Photo: Eva Pentel
“I’m still trying to find my way…I’m very much a student of the game.”
Yizzy is many things: a listener, a learner, a high-octane performer, a lover of grime, an incendiary MC and (as of now) a headliner. But when we speak over the phone, he at home and me cramped into the farthest corner of a coffee shop with next to no signal, he’s a determined young man from Lewisham, waiting patiently to tell his story.
“I’m still trying to find my way…I’m very much a student of the game,” he tells me very frankly. There are so many small niches of music, subgenres and cultures dotted across London, each one more enticing and exciting than the next, but Yizzy was drawn to lyrical ability, high-tempo rapping and raw passion. “When you mix all of that together it’s like everything you could want from a genre.”
The 20-year-old pulls from the speed of Griminal, the depth of Ghetts and the quick-wit of Dizzee, the soft revolution of reggae played at his mother’s home, the youthfulness of house and profundity of old school hip-hop to add something even fresher to a relatively new genre in UK music. Grime – or at least the re-imagining of it in the last five or so years – is the Gen-Z of genres. It’s one that has grown up with Snapchat and Instagram and feels more at home talking to strangers on Twitch than calling their own grandmothers. And while I’m 90% sure Yizzy calls his grandmother at least once a week, his sound is the newest of the new.
Bursting onto the scene during his final year of GCSEs, Yizzy’s sound was impossible to ignore. S.O.S was an EP with bars that burned like white-hot coals on a barbecue, igniting a 20-year old genre with something a bit special. Within the same year, we heard the Lady Leshurr-esque ‘Hype Ting’ and ‘Keep Chasing’. Almost overnight, the name ‘Yizzy’ spun webs across London. “When I was at school it was the same, when I was working 9-5 it was the same…A lot of late nights between 3 and 5am.” This is what he eats, sleeps and breathes.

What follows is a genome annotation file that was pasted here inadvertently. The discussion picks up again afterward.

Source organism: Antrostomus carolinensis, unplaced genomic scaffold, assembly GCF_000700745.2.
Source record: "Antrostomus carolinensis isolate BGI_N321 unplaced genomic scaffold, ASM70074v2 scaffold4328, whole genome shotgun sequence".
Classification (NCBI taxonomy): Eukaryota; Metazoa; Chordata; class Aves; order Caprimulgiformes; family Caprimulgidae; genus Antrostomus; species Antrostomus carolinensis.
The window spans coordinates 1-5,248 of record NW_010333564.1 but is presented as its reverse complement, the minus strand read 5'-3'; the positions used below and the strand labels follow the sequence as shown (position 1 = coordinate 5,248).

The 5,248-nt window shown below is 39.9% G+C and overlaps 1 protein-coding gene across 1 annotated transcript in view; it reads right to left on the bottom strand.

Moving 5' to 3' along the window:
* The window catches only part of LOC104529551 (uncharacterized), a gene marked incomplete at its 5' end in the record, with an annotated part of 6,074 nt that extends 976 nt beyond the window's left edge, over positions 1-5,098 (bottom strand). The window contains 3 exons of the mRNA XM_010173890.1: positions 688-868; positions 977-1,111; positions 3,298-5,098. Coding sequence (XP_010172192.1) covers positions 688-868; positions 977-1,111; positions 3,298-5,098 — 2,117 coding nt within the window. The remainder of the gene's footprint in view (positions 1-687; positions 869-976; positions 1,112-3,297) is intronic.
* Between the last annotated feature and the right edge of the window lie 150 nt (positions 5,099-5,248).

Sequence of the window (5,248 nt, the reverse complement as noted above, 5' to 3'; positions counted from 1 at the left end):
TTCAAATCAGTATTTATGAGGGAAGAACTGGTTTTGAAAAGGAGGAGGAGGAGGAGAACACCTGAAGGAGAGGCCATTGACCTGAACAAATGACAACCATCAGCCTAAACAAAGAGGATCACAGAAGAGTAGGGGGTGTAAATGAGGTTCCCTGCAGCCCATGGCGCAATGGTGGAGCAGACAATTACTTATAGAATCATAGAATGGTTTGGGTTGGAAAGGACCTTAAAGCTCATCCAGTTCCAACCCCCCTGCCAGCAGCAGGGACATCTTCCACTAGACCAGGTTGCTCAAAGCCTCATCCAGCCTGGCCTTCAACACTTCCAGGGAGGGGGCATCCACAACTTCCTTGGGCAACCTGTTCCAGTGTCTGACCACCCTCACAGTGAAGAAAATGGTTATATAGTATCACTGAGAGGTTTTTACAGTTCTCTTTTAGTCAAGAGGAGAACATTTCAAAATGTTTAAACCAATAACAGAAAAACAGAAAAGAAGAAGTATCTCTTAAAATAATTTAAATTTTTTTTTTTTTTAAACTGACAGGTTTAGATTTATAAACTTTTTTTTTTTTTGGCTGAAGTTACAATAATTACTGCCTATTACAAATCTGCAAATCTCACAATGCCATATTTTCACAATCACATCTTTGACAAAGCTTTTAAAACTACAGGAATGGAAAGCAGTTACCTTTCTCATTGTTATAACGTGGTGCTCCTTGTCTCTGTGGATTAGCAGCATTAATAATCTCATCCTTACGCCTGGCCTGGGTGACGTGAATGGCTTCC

“…One of my favourite ideas on there is one about how much we as people take life for granted – it’s the little things in life that make it worth living…”
Yizzy found his feet on pirate radio stations across London. “It gave me the chance to hear my voice on radio through actual speakers, when I didn’t have an opportunity to, when I didn’t have the funds or access to a microphone.” Meanwhile, his EP racked up over a million Spotify streams. A feat almost unheard of for a small, underground grime artist at only 19 years old. Like wildfire, the word spread quickly, gaining traction with every metre it made.
Now we’ve been served the icy offering ‘Freeze’ with Devilman – a first cut from forthcoming EP, Welcome to Grime Street and a signal of change for the young MC. While S.O.S may have appealed sonically to the grime community, 2019’s record delivers conceptually as well. “I want people to understand me a bit more as an artist; the songs are a lot more mature. The concepts on the EP are very deep and meaningful to me. One of my favourite ideas on there is one about how much we as people take life for granted – it’s the little things in life that make it worth living.”
Yizzy certainly hasn’t taken his opportunities for granted, grappling with the edge of the mainstream ahead of his headline show at the O2 Academy Islington. This is a kid who went from sitting in his bedroom, dreaming of being the next Wiley, to cutting a track with the man himself. “There’s a version [of ‘Freeze’] floating around in the cloud with me and Wiley, yeah. It might see the light of day…”
There are lots of little things that make up a great grime artist: dedication, drive, talent, a story to tell, and a sense of humility while still knowing full well you’re here to stay. As Yizzy closes out our chat, I’m pretty sure he has all of the above. “I sit in a place where I’m the new poster boy for grime. With the music I’ve got out, the live shows and the live energy…All of it screams a breath of fresh air for grime and for the UK music scene.”
Welcome To Grime Street is released June 7th via DMY.
FESTIVALS: Field Day, Dr. Martens, June 7th-8th.
See the video for ‘Yeah’ here: